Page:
Energy is crucial to life for all beings. It cannot be subjected to the laws of the market. Agree? Find out more and sign the Energy Democracy. Without intervention from a strong movement, capitalists’ embrace of green energy will wreck the planet and leave the working class behind. We must work together and fight for a real #JustTransition globally.
The influence of profit-driven energy corporations on governments, international institutions, and environmental conventions is evident. These policies prioritize greed and capital accumulation over ecological and human needs, revealing flaws in neoliberal market economics. As energy poverty and high bills affect billions worldwide, there’s a critical opportunity to transition to a just, democratic public energy system that prioritizes people and the planet over profit. This movement aligns with the broader struggle for climate justice, addressing intersecting issues of racism, classism, capitalism, gender exploitation, and environmental harm. While challenges exist, groups advocating for energy democracy are leading the way toward systemic changes for a better future on local, regional, national, and international levels.
The Make Big Polluters Pay global campaign was launched in 2019 to ensure that those largely responsible for the climate crisis are held accountable, and alternative paths are found for reparations in the face of corporate abuses, human rights violations, and destruction of the planet.
Conveners of the Make Big Polluters Pay campaign in Africa held a retreat in Uganda from the 15th – 17th of May 2023 and were hosted by the Kasenyi community in Buliisa District. This retreat included a community visit, dialogue, and a mock trial which was referred to as “The People’s Tribunal on Justice and Reconciliation.”
The People’s Tribunal was used as a platform to amplify the voices of community members, and to bring their claims of environmental and human rights infractions against them to light. The tribunal also assessed whether Total Energies has a case to answer, and to ensure these communities get the justice they deserve
The Driezik 1, Orange Farm Project, Metropolitan Municipality of Johannesburg Community & Youth group comprises a team of fourteen members, consisting of women and youth from the area. After attending workshops organized by GenderCC SA, we initiated a cleaning campaign to address the issue of illegal dumping sites in our locality. We reached out to our ward counsellors for support, and only one of them responded positively. He connected us with Pikitup, a government service provider responsible for waste management. Pikitup inspected the site with illegal dumping, which was causing obstruction in the proper functioning of the stormwater drainage system. They provided us with some cleaning materials, although not everything we required.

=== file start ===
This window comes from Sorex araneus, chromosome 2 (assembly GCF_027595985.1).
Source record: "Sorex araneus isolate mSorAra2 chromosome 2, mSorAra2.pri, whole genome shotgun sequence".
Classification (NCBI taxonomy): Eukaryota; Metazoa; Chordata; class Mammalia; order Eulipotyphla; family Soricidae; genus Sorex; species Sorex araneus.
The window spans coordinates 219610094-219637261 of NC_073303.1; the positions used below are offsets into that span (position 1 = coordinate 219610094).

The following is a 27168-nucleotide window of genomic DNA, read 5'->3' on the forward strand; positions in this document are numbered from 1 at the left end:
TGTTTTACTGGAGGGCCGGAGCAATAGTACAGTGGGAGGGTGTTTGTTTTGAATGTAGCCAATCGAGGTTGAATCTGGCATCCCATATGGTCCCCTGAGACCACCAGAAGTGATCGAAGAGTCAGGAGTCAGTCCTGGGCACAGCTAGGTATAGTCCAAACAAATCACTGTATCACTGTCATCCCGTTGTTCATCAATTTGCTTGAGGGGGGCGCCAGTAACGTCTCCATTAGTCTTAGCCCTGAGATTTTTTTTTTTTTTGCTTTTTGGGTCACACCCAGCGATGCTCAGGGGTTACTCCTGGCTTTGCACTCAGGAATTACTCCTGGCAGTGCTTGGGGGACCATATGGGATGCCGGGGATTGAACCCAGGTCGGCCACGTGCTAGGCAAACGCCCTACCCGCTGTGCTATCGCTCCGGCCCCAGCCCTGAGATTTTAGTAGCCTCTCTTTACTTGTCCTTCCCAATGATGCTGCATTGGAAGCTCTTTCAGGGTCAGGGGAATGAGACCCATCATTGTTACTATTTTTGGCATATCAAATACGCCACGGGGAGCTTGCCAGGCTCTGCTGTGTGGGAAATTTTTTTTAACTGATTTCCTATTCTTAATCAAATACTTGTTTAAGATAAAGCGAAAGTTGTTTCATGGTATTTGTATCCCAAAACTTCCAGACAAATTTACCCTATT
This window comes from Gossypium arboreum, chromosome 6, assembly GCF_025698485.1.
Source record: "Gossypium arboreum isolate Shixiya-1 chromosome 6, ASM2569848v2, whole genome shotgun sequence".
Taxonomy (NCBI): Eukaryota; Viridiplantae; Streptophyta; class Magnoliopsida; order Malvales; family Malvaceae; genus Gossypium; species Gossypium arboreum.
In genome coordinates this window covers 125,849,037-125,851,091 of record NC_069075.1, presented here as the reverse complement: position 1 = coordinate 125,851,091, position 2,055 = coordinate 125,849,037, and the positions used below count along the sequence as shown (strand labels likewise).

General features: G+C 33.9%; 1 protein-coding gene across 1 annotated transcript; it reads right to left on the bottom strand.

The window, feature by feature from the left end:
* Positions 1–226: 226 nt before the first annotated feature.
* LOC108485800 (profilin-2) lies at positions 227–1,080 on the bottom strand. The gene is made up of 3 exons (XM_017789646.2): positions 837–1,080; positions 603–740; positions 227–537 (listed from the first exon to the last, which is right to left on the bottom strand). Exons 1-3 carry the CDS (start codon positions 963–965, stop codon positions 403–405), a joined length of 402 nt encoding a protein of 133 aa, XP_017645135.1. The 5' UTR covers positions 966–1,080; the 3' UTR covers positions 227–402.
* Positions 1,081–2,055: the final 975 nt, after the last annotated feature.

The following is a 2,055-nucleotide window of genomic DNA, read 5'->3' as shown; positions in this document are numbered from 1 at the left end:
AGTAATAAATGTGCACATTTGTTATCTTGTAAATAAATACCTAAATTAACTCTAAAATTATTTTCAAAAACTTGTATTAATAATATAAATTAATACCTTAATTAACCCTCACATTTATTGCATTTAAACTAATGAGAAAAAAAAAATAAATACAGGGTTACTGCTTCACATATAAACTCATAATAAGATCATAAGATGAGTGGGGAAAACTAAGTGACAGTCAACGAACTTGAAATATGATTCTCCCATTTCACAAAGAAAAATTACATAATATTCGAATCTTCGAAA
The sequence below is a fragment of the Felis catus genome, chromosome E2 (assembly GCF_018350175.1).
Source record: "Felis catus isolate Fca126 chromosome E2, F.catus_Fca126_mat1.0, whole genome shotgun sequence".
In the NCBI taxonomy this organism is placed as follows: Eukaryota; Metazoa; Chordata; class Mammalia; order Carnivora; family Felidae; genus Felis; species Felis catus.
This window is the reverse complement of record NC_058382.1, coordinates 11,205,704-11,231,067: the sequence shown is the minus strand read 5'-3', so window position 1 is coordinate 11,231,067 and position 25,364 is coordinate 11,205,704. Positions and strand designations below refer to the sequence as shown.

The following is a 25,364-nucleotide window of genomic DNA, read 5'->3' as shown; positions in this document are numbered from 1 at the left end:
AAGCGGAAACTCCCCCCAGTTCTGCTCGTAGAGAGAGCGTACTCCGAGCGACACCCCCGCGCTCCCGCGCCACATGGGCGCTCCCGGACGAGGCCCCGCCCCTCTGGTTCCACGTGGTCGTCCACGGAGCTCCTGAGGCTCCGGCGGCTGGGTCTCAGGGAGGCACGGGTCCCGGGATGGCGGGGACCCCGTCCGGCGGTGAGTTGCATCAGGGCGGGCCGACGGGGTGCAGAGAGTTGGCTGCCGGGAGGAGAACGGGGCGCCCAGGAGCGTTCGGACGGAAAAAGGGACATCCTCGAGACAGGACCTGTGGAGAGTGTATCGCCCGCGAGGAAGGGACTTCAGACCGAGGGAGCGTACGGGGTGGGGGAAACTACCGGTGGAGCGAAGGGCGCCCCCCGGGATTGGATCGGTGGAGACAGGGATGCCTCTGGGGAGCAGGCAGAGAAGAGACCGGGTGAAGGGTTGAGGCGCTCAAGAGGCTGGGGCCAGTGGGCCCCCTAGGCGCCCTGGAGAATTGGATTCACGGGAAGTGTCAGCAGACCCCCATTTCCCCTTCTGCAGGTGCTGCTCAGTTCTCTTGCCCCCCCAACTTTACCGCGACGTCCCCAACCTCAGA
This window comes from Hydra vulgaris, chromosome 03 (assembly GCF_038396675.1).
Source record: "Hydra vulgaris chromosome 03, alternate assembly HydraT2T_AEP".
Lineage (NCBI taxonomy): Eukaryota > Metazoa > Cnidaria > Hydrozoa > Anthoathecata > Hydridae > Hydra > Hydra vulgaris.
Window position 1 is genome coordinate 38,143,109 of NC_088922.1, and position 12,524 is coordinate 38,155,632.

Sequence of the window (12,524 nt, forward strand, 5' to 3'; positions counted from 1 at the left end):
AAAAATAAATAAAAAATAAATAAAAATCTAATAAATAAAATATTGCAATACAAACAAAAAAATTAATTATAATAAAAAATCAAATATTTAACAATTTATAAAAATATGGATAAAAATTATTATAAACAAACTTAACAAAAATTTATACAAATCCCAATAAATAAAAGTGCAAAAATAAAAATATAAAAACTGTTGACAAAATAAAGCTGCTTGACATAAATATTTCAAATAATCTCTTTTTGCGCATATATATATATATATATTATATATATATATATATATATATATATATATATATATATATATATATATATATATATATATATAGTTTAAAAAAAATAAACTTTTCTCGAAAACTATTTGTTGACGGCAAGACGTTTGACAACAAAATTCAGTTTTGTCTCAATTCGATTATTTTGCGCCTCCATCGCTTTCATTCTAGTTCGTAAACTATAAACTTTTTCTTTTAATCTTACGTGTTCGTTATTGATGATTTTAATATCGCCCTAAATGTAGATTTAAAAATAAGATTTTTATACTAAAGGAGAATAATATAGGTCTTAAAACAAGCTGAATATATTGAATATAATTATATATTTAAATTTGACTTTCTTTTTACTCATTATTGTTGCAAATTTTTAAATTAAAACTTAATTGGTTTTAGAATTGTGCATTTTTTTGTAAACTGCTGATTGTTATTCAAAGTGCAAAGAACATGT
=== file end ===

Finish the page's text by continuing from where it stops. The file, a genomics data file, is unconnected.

The installation and training of a biogas digester in Kathlehong, Municipality of Ekhurhuleni included hands-on instruction on how community members can feed and maintain the digester. We are extremely pleased with this initiative as it provides significant assistance to the school’s feeding program and the wider community. Furthermore, we are utilizing the slurry produced by the digester as a fertilizer for the food garden that was initially started by the elderly group. We have now joined forces with them to support and contribute to the garden. In addition, we are excited about the prospect of selling the surplus slurry, which serves as an organic liquid fertilizer, to the public. This endeavor will enable us to generate funds for both the elderly group and the youth group.
Agroecology urban farms are crucial for establishing sustainable enterprises and localized food systems by incorporating agroecological principles and practices into urban agriculture. The Urban Agriculture Project is currently working on developing three agroecological farms in Gauteng Province, specifically in Kathlehong and the City of Ekurhuleni Municipality, as well as Newlands and South Hill in the City of Johannesburg Municipality. Our primary objective is to establish five sustainable enterprises at each project site, with a particular emphasis on engaging women and youth within the community.
International Women’s Day (IWD) is a global holiday celebrated annually on March 8 to commemorate the cultural, political, and socioeconomic achievements of women. It is also a focal point in the women’s rights movement, bringing attention to issues such as gender equality, reproductive rights, and violence and abuse against women. The United Nations began celebrating the day in 1977.
Farmers and gardeners are constantly faced with challenges in the garden. One of the biggest sources of headaches for farmers is pests.
The worsening food and nutrition insecurity in sub-Saharan African communities demands the promotion of African indigenous crops such as Bambara
nuts and cowpeas to play a central role in addressing food insecurity, associated health concerns and climate change.
As part of our climate change adaptation training, we delivered on dialogues with farmers in the communities of Hebron (Northwest) and Vhembe (Limpopo) between August and November.